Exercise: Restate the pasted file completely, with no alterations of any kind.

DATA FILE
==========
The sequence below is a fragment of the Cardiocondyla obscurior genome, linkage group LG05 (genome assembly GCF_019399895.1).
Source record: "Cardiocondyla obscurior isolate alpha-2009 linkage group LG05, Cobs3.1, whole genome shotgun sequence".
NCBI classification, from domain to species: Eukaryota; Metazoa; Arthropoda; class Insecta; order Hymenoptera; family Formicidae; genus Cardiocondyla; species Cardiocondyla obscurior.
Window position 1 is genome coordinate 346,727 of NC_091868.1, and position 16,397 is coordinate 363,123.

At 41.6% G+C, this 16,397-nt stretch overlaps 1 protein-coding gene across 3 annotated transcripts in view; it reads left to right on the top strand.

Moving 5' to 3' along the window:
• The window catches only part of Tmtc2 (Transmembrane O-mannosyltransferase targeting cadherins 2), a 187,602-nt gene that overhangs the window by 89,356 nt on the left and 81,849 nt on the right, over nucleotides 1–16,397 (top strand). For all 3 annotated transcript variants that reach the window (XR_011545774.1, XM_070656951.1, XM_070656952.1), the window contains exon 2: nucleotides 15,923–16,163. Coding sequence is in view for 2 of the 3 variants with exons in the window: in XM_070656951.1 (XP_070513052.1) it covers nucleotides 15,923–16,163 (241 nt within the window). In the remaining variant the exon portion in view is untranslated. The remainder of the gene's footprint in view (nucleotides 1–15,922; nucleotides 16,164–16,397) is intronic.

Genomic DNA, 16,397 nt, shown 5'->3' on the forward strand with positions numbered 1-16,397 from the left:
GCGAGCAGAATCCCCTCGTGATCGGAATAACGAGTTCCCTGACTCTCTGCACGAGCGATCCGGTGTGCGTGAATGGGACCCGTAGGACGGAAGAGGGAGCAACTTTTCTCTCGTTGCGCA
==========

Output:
The sequence below is a fragment of the Cardiocondyla obscurior genome, linkage group LG05 (genome assembly GCF_019399895.1).
Source record: "Cardiocondyla obscurior isolate alpha-2009 linkage group LG05, Cobs3.1, whole genome shotgun sequence".
NCBI classification, from domain to species: Eukaryota; Metazoa; Arthropoda; class Insecta; order Hymenoptera; family Formicidae; genus Cardiocondyla; species Cardiocondyla obscurior.
Window position 1 is genome coordinate 346,727 of NC_091868.1, and position 16,397 is coordinate 363,123.

At 41.6% G+C, this 16,397-nt stretch overlaps 1 protein-coding gene across 3 annotated transcripts in view; it reads left to right on the top strand.

Moving 5' to 3' along the window:
• The window catches only part of Tmtc2 (Transmembrane O-mannosyltransferase targeting cadherins 2), a 187,602-nt gene that overhangs the window by 89,356 nt on the left and 81,849 nt on the right, over nucleotides 1–16,397 (top strand). For all 3 annotated transcript variants that reach the window (XR_011545774.1, XM_070656951.1, XM_070656952.1), the window contains exon 2: nucleotides 15,923–16,163. Coding sequence is in view for 2 of the 3 variants with exons in the window: in XM_070656951.1 (XP_070513052.1) it covers nucleotides 15,923–16,163 (241 nt within the window). In the remaining variant the exon portion in view is untranslated. The remainder of the gene's footprint in view (nucleotides 1–15,922; nucleotides 16,164–16,397) is intronic.

Genomic DNA, 16,397 nt, shown 5'->3' on the forward strand with positions numbered 1-16,397 from the left:
GCGAGCAGAATCCCCTCGTGATCGGAATAACGAGTTCCCTGACTCTCTGCACGAGCGATCCGGTGTGCGTGAATGGGACCCGTAGGACGGAAGAGGGAGCAACTTTTCTCTCGTTGCGCA